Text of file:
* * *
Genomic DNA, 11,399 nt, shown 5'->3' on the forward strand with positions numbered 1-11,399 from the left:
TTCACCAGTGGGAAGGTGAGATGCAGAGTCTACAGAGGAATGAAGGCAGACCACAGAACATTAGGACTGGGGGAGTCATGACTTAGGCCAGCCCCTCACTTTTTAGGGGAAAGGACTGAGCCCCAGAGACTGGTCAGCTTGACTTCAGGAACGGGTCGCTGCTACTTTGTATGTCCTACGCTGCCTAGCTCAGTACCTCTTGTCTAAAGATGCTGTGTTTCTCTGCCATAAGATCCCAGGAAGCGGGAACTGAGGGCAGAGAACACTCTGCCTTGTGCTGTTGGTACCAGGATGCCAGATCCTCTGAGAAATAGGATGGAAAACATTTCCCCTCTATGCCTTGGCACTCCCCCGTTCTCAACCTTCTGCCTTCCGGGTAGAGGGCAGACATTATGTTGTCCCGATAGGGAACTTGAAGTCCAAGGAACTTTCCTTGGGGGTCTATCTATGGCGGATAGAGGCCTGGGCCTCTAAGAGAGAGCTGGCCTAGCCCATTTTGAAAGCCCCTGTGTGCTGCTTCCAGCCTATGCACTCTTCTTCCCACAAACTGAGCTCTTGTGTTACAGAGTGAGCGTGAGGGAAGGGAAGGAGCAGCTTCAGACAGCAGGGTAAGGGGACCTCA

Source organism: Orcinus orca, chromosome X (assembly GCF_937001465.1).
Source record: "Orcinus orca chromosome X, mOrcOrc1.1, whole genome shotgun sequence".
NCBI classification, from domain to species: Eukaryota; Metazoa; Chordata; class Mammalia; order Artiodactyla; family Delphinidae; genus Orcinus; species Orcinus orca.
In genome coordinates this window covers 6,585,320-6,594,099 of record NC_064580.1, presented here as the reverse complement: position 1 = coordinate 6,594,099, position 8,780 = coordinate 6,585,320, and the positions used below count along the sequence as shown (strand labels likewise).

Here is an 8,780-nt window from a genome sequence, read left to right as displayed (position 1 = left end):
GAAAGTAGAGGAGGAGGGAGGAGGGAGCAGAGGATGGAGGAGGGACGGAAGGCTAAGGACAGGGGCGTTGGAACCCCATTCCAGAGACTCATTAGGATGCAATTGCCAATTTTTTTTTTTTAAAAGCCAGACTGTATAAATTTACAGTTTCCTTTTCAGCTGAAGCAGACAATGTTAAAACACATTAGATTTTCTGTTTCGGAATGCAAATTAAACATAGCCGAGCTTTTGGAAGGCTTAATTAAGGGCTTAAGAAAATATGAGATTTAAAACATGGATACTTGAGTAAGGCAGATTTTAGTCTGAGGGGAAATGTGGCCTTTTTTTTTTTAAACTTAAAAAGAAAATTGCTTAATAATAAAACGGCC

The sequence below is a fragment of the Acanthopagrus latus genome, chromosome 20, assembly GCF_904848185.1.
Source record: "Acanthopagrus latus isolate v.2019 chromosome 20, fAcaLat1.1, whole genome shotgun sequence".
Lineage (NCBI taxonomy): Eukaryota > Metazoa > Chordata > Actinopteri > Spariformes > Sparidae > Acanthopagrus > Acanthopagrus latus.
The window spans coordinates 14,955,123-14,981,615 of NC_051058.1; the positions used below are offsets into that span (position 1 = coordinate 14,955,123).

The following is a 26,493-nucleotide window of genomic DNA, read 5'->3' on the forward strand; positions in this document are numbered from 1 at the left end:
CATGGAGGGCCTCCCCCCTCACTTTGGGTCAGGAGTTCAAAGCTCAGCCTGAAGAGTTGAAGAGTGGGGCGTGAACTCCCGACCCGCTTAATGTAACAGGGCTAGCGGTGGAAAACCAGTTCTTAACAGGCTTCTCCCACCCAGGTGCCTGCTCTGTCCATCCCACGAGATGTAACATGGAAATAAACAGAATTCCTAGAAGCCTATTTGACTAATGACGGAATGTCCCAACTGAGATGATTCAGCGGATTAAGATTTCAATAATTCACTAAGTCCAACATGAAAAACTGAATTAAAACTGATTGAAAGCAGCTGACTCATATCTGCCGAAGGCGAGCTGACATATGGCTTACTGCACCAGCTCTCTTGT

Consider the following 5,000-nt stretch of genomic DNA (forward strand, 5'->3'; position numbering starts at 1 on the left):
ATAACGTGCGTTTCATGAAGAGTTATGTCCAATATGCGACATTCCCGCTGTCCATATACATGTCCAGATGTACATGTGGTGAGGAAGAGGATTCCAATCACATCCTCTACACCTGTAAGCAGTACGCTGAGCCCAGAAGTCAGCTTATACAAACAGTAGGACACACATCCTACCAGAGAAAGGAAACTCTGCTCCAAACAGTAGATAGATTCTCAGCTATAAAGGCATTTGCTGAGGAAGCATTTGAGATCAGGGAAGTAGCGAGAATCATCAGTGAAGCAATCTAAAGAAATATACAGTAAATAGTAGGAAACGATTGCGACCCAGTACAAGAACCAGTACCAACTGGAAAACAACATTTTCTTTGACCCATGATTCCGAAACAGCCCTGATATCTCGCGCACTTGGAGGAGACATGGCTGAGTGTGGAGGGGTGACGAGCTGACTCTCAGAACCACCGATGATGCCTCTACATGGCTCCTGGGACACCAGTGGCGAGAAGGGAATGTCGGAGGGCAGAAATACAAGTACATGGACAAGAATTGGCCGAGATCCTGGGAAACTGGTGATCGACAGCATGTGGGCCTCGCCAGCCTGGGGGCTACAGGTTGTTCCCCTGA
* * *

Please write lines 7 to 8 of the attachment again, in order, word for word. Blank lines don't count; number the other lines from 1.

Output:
Here is an 8,780-nt window from a genome sequence, read left to right as displayed (position 1 = left end):
GAAAGTAGAGGAGGAGGGAGGAGGGAGCAGAGGATGGAGGAGGGACGGAAGGCTAAGGACAGGGGCGTTGGAACCCCATTCCAGAGACTCATTAGGATGCAATTGCCAATTTTTTTTTTTTAAAAGCCAGACTGTATAAATTTACAGTTTCCTTTTCAGCTGAAGCAGACAATGTTAAAACACATTAGATTTTCTGTTTCGGAATGCAAATTAAACATAGCCGAGCTTTTGGAAGGCTTAATTAAGGGCTTAAGAAAATATGAGATTTAAAACATGGATACTTGAGTAAGGCAGATTTTAGTCTGAGGGGAAATGTGGCCTTTTTTTTTTTAAACTTAAAAAGAAAATTGCTTAATAATAAAACGGCC